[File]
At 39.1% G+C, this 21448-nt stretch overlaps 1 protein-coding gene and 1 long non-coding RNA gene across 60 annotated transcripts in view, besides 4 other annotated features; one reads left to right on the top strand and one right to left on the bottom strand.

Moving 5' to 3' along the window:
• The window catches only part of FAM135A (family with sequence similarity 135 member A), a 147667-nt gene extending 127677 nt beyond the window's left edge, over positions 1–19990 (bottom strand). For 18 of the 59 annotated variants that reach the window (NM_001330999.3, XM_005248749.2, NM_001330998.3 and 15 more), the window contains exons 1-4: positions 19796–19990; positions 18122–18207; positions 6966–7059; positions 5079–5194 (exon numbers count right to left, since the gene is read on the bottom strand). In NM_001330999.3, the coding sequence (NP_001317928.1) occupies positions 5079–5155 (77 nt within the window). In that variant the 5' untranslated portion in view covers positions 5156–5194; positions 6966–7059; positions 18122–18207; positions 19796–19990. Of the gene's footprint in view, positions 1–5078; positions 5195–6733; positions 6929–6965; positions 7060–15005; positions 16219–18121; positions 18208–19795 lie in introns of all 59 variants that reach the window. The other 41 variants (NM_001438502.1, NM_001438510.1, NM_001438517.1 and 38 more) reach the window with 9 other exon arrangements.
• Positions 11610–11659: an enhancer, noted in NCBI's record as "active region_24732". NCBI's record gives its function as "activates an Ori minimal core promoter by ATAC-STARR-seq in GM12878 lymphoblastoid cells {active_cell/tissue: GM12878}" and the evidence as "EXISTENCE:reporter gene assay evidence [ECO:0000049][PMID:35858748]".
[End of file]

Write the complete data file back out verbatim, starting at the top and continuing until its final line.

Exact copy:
At 39.1% G+C, this 21448-nt stretch overlaps 1 protein-coding gene and 1 long non-coding RNA gene across 60 annotated transcripts in view, besides 4 other annotated features; one reads left to right on the top strand and one right to left on the bottom strand.

Moving 5' to 3' along the window:
• The window catches only part of FAM135A (family with sequence similarity 135 member A), a 147667-nt gene extending 127677 nt beyond the window's left edge, over positions 1–19990 (bottom strand). For 18 of the 59 annotated variants that reach the window (NM_001330999.3, XM_005248749.2, NM_001330998.3 and 15 more), the window contains exons 1-4: positions 19796–19990; positions 18122–18207; positions 6966–7059; positions 5079–5194 (exon numbers count right to left, since the gene is read on the bottom strand). In NM_001330999.3, the coding sequence (NP_001317928.1) occupies positions 5079–5155 (77 nt within the window). In that variant the 5' untranslated portion in view covers positions 5156–5194; positions 6966–7059; positions 18122–18207; positions 19796–19990. Of the gene's footprint in view, positions 1–5078; positions 5195–6733; positions 6929–6965; positions 7060–15005; positions 16219–18121; positions 18208–19795 lie in introns of all 59 variants that reach the window. The other 41 variants (NM_001438502.1, NM_001438510.1, NM_001438517.1 and 38 more) reach the window with 9 other exon arrangements.
• Positions 11610–11659: an enhancer, noted in NCBI's record as "active region_24732". NCBI's record gives its function as "activates an Ori minimal core promoter by ATAC-STARR-seq in GM12878 lymphoblastoid cells {active_cell/tissue: GM12878}" and the evidence as "EXISTENCE:reporter gene assay evidence [ECO:0000049][PMID:35858748]".